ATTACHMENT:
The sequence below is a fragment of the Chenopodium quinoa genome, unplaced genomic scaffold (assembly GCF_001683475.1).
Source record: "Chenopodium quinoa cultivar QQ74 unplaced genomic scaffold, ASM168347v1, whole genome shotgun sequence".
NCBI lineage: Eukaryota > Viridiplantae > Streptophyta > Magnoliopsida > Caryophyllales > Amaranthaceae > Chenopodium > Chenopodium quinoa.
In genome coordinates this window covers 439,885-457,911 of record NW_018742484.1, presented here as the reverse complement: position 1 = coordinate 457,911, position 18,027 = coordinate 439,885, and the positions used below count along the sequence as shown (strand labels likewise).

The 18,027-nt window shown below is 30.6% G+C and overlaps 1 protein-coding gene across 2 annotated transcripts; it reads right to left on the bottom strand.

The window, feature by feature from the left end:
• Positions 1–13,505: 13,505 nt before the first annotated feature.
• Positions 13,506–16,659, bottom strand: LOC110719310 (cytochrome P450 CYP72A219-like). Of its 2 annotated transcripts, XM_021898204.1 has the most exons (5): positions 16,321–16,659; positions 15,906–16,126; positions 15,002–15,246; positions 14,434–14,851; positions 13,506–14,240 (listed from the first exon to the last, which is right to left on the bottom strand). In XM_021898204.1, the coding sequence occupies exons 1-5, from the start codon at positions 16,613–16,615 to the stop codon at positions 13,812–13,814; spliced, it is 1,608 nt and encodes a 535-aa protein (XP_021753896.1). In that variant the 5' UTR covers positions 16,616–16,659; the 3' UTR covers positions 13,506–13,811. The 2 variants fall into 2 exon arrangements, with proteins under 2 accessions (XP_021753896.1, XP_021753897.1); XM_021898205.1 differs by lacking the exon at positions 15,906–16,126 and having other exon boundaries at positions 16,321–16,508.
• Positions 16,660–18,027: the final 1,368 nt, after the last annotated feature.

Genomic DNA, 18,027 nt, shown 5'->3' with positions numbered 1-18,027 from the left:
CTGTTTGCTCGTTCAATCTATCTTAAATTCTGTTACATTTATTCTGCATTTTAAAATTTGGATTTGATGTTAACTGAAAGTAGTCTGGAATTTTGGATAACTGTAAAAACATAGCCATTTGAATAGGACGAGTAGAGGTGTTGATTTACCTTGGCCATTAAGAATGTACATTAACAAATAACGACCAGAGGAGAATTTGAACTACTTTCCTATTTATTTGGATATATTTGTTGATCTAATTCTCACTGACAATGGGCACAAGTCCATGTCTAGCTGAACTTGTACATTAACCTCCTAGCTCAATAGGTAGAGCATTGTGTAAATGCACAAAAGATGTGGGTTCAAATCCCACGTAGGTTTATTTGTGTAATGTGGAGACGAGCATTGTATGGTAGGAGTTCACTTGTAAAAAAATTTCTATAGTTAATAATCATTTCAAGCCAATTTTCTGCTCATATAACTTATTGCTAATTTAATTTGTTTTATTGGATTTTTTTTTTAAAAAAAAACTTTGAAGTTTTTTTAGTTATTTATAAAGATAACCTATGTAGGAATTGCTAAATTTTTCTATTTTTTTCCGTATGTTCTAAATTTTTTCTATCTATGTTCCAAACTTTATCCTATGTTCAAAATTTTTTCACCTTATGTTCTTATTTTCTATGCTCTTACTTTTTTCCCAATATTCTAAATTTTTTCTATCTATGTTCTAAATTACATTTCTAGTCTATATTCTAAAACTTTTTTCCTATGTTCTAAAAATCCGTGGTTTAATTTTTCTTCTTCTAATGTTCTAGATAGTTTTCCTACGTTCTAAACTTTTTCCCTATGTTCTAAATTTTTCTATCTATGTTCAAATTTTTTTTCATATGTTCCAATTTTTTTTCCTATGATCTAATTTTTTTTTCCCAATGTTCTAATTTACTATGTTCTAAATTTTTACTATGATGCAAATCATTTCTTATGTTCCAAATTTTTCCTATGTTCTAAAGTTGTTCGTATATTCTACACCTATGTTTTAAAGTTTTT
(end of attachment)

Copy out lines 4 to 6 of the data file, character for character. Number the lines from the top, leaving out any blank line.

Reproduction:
In genome coordinates this window covers 439,885-457,911 of record NW_018742484.1, presented here as the reverse complement: position 1 = coordinate 457,911, position 18,027 = coordinate 439,885, and the positions used below count along the sequence as shown (strand labels likewise).

The 18,027-nt window shown below is 30.6% G+C and overlaps 1 protein-coding gene across 2 annotated transcripts; it reads right to left on the bottom strand.

The window, feature by feature from the left end: